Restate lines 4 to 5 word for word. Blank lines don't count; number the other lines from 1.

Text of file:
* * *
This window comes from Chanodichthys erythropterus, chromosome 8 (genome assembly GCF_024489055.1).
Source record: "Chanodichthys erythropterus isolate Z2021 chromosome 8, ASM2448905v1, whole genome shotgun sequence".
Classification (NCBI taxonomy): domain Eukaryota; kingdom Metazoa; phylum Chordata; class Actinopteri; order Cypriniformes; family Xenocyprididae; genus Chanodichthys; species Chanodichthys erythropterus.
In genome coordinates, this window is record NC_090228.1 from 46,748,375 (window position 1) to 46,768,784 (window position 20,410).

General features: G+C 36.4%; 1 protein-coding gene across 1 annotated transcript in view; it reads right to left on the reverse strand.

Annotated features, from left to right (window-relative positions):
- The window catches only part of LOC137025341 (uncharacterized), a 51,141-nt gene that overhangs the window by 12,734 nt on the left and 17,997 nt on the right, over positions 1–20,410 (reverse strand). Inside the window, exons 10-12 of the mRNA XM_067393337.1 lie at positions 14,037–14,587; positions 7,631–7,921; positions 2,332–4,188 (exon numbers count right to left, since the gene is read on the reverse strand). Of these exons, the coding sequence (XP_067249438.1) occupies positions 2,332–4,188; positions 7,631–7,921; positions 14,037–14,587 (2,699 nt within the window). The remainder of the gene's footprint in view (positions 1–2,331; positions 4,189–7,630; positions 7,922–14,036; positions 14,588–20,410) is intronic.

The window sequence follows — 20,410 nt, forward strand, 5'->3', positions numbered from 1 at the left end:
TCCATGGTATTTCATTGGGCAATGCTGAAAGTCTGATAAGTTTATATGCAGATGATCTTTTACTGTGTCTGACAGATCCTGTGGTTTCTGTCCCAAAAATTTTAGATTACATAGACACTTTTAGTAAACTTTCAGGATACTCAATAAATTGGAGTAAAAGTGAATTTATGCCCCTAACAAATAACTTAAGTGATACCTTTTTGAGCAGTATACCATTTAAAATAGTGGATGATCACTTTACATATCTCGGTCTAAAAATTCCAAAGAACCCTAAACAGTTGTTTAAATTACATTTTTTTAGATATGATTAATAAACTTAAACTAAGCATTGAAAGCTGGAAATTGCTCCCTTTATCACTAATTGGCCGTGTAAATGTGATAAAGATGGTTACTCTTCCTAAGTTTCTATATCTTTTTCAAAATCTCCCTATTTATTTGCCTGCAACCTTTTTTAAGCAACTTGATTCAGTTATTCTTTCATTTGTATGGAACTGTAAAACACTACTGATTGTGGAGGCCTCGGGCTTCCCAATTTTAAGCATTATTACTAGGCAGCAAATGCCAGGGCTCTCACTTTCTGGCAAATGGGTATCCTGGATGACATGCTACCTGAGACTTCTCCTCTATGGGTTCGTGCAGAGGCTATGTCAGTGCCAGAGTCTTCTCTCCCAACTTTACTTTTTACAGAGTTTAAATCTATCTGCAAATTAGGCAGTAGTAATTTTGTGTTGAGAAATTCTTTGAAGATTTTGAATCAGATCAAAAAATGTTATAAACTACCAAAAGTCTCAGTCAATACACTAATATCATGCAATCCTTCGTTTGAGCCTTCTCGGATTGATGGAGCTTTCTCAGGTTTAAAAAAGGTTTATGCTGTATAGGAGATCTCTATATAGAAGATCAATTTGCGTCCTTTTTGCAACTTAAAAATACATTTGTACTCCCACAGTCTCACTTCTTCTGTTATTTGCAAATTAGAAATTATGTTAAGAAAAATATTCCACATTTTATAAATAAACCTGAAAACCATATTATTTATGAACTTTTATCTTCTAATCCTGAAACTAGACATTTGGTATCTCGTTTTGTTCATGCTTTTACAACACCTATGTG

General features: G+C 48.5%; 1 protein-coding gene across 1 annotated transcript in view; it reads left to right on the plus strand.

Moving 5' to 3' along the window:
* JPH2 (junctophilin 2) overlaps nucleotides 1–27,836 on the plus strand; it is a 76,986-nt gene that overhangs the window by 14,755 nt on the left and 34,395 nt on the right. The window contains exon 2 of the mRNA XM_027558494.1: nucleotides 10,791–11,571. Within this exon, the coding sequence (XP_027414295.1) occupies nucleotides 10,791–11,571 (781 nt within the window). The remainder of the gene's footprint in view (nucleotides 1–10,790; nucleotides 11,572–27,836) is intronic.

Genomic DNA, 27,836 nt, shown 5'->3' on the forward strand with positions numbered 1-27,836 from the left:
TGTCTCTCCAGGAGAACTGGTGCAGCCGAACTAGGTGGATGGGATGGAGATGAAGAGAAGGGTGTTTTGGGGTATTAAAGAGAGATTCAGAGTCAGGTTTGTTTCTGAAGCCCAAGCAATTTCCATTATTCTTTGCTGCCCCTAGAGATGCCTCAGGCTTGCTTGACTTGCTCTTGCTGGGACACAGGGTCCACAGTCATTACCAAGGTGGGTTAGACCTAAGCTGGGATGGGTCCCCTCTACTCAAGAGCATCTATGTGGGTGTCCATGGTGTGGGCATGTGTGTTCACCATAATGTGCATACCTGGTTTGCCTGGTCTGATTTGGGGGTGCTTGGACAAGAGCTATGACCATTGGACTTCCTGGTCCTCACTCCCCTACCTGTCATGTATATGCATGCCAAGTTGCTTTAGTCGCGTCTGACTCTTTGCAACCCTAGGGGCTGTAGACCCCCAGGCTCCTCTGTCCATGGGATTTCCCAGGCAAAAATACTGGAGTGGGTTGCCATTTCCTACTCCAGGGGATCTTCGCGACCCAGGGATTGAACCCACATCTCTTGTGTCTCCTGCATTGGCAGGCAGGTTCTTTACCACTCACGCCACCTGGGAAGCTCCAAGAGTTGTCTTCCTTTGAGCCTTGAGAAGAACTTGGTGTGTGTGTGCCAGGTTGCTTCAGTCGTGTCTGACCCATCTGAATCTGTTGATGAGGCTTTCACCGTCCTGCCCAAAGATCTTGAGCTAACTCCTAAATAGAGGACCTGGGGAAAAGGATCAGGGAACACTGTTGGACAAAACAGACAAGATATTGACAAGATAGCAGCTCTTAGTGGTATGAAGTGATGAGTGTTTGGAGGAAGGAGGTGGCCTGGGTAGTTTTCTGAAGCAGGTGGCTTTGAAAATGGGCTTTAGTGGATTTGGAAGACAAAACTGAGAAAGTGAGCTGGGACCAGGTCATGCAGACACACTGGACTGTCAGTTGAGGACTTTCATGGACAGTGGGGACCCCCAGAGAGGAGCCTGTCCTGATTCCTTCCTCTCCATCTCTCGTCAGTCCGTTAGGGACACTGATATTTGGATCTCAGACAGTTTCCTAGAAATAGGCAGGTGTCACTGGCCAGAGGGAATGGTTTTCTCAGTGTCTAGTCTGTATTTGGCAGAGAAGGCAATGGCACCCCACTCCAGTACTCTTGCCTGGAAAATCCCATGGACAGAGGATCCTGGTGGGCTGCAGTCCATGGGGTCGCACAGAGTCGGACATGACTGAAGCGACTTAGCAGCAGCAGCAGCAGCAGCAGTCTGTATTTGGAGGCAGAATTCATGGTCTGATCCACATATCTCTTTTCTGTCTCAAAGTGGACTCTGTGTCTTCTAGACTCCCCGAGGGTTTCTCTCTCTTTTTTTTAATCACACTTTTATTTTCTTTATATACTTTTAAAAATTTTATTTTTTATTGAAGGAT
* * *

In genome coordinates, this window is record NC_090228.1 from 46,748,375 (window position 1) to 46,768,784 (window position 20,410).

General features: G+C 36.4%; 1 protein-coding gene across 1 annotated transcript in view; it reads right to left on the reverse strand.